Today’s consumers are concerned with the “credence attributes” of their food, says Leann Saunders of Where Food Comes From Inc. These include consideration for the environment, sustainability, animal welfare and worker care, as well as production practices. — Photo by Kyler Penland, Angus Media

Satisfying Consumer Hunger for Food Verification

By Kindra Gordon   |   Angus Media

Leann Saunders shared her perspectives on “capturing value” within the industry during a Cattlemen’s College® session Feb. 1 at the 2017 Cattle Industry Convention in Nashville, Tenn. Saunders is president of Where Food Comes From Inc., which is a leading provider of certification and verification services to the food industry.

Saunders and her husband, John, have been working in the area of livestock identification, traceability and food industry verification for 21 years. Where Food Comes From brings together their two former companies IMI Global and Sterling Solutions, as well as the entities of International Certification Services Inc. and Validus Validation Services LLC.

Saunders prefaced her remarks by highlighting the ever-changing consumer dynamic. She noted that in 1984 consumers were focused on taste, convenience, nutrition, variety and price. Today, in 2017, they still are concerned with all of those things, but now also consider what Saunders dubs “credence attributes.” These include consideration for the environment, sustainability, animal welfare and worker care, as well as production practices.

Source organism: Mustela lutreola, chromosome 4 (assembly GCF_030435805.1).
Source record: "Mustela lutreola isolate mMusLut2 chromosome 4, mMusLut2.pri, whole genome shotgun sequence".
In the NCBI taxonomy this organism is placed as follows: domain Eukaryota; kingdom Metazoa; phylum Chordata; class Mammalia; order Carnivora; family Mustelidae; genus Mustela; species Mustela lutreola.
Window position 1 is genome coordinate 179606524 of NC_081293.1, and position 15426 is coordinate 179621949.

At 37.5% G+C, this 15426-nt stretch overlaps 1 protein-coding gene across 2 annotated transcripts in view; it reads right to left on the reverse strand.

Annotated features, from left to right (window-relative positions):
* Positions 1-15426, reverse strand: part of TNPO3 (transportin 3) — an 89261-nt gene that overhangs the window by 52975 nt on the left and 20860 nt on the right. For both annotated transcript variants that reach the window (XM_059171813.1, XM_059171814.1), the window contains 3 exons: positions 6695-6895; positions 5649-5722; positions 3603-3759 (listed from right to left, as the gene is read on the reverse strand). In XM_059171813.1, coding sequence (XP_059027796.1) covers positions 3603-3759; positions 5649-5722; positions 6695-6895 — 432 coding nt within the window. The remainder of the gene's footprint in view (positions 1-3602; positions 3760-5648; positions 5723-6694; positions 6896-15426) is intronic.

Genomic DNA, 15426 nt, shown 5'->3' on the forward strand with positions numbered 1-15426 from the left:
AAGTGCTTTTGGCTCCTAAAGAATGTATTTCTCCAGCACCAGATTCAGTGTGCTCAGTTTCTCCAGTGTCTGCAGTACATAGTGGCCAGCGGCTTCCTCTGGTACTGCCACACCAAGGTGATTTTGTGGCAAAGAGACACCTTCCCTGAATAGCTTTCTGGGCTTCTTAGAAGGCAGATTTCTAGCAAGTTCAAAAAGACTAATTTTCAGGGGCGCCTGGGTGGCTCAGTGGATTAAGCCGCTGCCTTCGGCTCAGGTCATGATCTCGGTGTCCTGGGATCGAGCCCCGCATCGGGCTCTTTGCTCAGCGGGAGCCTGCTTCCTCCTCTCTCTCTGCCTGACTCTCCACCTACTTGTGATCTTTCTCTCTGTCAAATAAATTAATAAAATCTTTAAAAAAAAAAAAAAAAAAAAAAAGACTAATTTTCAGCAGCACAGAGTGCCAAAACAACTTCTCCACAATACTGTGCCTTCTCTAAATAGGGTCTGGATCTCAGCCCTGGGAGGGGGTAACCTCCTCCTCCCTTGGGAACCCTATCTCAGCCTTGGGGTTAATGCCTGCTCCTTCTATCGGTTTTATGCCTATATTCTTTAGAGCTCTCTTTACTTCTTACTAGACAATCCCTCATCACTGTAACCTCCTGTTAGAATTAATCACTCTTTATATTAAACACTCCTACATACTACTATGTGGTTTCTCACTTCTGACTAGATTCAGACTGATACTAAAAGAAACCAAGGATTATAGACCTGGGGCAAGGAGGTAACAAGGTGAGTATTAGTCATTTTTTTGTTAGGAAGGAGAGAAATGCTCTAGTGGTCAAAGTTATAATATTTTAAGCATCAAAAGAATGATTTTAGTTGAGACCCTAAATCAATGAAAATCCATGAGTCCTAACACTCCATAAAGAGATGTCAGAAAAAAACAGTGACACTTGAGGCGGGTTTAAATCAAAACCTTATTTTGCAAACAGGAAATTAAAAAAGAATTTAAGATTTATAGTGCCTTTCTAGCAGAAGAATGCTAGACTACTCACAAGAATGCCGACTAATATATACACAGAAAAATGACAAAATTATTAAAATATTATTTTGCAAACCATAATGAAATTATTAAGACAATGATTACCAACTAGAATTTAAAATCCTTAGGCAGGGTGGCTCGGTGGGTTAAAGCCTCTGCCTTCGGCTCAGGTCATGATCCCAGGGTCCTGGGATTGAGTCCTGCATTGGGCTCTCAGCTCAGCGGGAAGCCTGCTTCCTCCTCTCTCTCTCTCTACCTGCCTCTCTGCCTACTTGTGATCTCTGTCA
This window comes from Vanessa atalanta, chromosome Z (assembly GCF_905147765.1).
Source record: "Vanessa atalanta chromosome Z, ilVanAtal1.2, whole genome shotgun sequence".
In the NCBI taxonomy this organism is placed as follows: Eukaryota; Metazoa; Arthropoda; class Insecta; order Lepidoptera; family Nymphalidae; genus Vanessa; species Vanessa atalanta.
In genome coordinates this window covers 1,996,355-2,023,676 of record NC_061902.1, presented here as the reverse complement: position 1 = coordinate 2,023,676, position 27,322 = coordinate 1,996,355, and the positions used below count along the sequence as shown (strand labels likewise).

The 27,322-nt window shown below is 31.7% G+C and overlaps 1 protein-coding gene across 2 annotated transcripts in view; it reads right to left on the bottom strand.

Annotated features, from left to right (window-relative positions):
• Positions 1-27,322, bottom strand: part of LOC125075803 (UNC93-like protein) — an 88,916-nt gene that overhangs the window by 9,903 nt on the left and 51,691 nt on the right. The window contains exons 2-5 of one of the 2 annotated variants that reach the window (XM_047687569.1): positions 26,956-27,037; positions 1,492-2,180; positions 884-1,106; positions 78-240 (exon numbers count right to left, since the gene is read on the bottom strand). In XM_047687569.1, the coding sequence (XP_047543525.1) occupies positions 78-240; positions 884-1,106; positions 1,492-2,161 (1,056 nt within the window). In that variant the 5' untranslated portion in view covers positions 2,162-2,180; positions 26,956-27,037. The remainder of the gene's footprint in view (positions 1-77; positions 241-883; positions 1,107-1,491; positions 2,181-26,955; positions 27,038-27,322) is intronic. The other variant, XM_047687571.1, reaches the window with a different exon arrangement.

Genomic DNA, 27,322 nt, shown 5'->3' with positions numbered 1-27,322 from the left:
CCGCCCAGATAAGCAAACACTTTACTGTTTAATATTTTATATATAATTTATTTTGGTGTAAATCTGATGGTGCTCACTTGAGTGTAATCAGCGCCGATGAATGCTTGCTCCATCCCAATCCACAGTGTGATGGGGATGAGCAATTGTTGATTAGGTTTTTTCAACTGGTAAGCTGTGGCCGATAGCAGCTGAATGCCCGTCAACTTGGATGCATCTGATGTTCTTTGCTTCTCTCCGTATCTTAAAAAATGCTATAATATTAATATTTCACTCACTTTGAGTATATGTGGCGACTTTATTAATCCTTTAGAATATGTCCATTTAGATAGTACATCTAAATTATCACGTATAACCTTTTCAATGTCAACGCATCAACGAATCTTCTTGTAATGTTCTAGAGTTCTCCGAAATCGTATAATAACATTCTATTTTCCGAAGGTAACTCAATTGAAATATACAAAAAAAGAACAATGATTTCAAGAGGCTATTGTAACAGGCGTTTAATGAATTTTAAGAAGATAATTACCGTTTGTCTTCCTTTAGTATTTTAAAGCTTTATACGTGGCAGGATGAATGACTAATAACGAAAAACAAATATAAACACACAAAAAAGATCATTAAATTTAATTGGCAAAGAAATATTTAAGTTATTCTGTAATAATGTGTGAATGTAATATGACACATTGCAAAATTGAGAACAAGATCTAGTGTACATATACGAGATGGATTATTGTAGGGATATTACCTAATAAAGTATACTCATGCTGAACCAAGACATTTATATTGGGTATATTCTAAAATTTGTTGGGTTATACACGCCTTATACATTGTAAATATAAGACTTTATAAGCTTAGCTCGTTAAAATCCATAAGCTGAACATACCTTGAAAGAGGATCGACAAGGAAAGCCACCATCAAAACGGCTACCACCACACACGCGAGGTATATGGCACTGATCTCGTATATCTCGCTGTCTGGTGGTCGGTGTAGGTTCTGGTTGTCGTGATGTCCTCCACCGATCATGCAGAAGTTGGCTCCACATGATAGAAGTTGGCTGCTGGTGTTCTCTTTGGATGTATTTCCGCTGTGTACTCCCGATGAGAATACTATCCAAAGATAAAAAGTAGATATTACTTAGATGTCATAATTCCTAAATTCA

In short, consumers want to know the story behind their food and how it got to the marketplace. As a result, Saunders explained that consumers are turning to labels and brands — and third-party verification to validate those claims — to help garner that information. This is a trend that she anticipates will continue and compound.

Illustrating that, Saunders points to the proliferation of brands and various marketing claims — from natural and organic to welfare standards — now available to consumers at grocery stores. Saunders encouraged attendees to particularly look in the dairy section and egg section at the grocery store to get a glimpse at this emerging trend.

To this, Saunders says, “Brand matters.” Additionally, she shared the value from brands citing research conducted by Midan Marketing LLC in Chicago and Shugoll Research Inc. in Maryland that revealed 84% of supermarket shoppers were willing to pay up to 5% more for branded meat, while 55% were okay with paying 20% more.

To producers who are not yet involved in verification programs, Saunders suggested source and age verification is a good starting point. Next, she reported their company is seeing increased demand for verification of vaccination and weaning protocols. On the horizon, responsible-use verification — documenting antibiotic use — is “starting to pop up,” as is non-GMO feed verification, she says.

Other verification programs include Beef Quality Assurance (BQA)/Quality Assurance Third-Party Verified, Non-Hormone Treated Beef, Verified Natural, Global Animal Partnership 5-Step Animal Welfare Rating, Progressive Beef, Grass-fed Beef and USDA Organic.

Of these many avenues available, she concluded, “As we look to the future, there’s a world of opportunity. What is important to cow-calf producers is to start keeping records and document what you do. It may sound difficult at first, but it’s like exercise. The first week is tough, but it gets easier.”

You can learn more about the services offered through the Saunders’ company at

Editor's Note: Field Editor Kindra Gordon is a freelance writer and cattlewoman from Whitewood, S.D. This article was written as part of Angus Media’s coverage of the 2017 Cattle Industry Convention. For complete coverage, visit